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There are many approaches to incisions in breast augmentation, and this can be confusing for patients. In general, most surgeons favor one approach. While none of the incisional approaches are bad, some have disadvantages. I favor the inframammary incision. This places the incision in the crease of the breast. In my opinion, this incision enables the best positioning of the implant, provides a well hidden scar, and yields the most natural result. The inframmary incision is particularly good when placing silicone gel filled implants as these require a slightly larger incision than saline filled implants.

Placing the implant through the armpit (transaxillary approach) can lead to an unnatural or high-riding appearence. Placement of the incision around the nipple (periareolar approach) can lead to an unfavorable scar or distortion of the nipple.

You can view an educational video of the inframmamary approach at the link below:

Breast Augmentation: Inframammary Approach

Below is some information from Mentor on incisional approaches which is helpful in understanding the different surgical incisions which can be utilized.

What are the differences between incision site options?

There are three common incision sites used for breast augmentation: under the arm (transaxillary), around the nipple (periareolar), or within the breast fold (inframammary). Although the incision will be made as inconspicuously as possible, its length and appearance may vary depending on the type and size of implant, your body contours, and the surgeon�s preference.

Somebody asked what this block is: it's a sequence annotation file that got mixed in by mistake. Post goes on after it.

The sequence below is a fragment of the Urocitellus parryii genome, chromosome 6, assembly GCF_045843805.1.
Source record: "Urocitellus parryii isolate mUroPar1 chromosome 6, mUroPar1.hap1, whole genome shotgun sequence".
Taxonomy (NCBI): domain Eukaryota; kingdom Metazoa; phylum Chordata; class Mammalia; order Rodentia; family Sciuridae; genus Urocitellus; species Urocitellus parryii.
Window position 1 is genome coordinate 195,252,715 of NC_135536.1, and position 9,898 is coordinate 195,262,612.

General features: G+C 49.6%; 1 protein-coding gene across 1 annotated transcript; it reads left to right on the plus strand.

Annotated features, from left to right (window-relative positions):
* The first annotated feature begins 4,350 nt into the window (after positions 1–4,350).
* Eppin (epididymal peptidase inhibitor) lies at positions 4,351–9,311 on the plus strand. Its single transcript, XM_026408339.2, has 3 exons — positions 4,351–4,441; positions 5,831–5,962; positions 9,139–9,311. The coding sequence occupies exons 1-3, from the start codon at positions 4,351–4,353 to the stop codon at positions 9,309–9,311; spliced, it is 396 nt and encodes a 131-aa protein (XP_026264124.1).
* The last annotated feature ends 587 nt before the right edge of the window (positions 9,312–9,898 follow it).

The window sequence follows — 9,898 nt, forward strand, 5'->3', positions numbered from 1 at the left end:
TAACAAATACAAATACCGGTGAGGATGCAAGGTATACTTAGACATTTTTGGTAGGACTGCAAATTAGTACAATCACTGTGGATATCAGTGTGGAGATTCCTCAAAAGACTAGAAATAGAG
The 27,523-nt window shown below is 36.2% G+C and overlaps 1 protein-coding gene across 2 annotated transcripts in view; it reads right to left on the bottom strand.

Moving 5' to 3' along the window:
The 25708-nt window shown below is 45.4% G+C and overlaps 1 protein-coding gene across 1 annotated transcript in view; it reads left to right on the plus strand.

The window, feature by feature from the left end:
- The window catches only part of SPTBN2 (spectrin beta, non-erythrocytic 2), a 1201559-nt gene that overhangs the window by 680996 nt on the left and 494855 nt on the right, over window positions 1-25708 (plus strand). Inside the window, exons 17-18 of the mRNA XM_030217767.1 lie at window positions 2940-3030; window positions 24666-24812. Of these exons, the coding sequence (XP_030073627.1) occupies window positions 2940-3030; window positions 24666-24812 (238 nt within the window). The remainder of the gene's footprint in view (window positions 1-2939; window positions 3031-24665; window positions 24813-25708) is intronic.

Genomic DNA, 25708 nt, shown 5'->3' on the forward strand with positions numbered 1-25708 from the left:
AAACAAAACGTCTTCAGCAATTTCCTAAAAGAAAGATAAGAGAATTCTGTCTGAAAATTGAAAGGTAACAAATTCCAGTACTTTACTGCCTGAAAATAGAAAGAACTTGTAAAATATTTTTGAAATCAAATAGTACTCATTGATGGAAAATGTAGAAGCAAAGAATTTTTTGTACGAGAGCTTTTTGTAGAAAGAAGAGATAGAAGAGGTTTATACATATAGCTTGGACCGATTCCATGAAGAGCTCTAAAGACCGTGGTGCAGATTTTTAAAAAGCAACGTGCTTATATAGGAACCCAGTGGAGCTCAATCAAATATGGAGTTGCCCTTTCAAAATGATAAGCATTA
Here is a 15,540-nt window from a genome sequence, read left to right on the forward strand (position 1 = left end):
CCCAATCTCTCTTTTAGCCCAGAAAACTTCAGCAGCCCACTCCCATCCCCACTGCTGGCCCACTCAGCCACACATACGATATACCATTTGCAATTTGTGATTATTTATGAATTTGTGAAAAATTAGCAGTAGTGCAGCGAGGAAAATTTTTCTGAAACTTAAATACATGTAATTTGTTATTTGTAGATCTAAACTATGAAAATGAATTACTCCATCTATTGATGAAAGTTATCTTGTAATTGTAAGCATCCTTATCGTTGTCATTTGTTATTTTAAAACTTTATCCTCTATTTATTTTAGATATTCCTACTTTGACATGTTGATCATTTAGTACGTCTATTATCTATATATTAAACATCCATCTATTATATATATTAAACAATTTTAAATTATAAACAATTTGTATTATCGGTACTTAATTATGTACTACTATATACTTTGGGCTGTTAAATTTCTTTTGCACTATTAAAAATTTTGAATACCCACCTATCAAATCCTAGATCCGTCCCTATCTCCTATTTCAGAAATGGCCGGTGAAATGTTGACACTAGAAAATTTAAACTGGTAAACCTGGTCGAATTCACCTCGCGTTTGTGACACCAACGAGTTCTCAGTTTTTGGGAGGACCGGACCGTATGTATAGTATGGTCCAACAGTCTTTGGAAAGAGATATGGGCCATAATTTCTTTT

Periareolar Incision

The periareolar incision is one of the most common incisions used in breast augmentation. A single small incision is usually placed along the perimeter of the areola. This incision is the most concealed, but is associated with a higher likelihood of inability to successfully breast feed, as compared to the other incision sites.


The inframammary incision is placed along the crease of the lower portion of the breast. A single, small incision is made along each breast. While this incision is less concealed than the periareolar, it is associated with less difficulty when breast-feeding.


The transaxillary incision is placed in the natural fold of the armpit; therefore there will be no scar on the breast. A small incision is made inside each armpit. The surgeon may use a probe fitted with a miniature camera, along with minimally invasive (very small) instruments, to create a pocket for the breast implant. While this incision is less concealed than the periareolar, it is associated with less difficulty than the periareolar incision site when breast feeding.

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